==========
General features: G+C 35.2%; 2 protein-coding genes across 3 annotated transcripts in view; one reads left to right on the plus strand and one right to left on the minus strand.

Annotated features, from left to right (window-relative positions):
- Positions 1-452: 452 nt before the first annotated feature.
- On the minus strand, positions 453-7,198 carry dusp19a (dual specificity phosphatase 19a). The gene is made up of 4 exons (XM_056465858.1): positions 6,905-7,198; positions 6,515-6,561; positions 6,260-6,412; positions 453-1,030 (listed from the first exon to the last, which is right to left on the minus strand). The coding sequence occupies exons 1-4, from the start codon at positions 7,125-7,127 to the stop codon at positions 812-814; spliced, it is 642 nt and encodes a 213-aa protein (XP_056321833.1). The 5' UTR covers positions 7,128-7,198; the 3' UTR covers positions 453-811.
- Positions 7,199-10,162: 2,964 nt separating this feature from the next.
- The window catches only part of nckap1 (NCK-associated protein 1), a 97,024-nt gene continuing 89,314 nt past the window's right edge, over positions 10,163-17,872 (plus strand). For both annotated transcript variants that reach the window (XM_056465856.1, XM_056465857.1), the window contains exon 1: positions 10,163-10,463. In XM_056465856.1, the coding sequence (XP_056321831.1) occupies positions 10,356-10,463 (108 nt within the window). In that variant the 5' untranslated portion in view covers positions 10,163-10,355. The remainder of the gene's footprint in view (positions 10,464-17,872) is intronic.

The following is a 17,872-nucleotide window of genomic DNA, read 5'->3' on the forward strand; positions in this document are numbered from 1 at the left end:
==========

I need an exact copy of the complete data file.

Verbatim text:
General features: G+C 35.2%; 2 protein-coding genes across 3 annotated transcripts in view; one reads left to right on the plus strand and one right to left on the minus strand.

Annotated features, from left to right (window-relative positions):
- Positions 1-452: 452 nt before the first annotated feature.
- On the minus strand, positions 453-7,198 carry dusp19a (dual specificity phosphatase 19a). The gene is made up of 4 exons (XM_056465858.1): positions 6,905-7,198; positions 6,515-6,561; positions 6,260-6,412; positions 453-1,030 (listed from the first exon to the last, which is right to left on the minus strand). The coding sequence occupies exons 1-4, from the start codon at positions 7,125-7,127 to the stop codon at positions 812-814; spliced, it is 642 nt and encodes a 213-aa protein (XP_056321833.1). The 5' UTR covers positions 7,128-7,198; the 3' UTR covers positions 453-811.
- Positions 7,199-10,162: 2,964 nt separating this feature from the next.
- The window catches only part of nckap1 (NCK-associated protein 1), a 97,024-nt gene continuing 89,314 nt past the window's right edge, over positions 10,163-17,872 (plus strand). For both annotated transcript variants that reach the window (XM_056465856.1, XM_056465857.1), the window contains exon 1: positions 10,163-10,463. In XM_056465856.1, the coding sequence (XP_056321831.1) occupies positions 10,356-10,463 (108 nt within the window). In that variant the 5' untranslated portion in view covers positions 10,163-10,355. The remainder of the gene's footprint in view (positions 10,464-17,872) is intronic.

The following is a 17,872-nucleotide window of genomic DNA, read 5'->3' on the forward strand; positions in this document are numbered from 1 at the left end: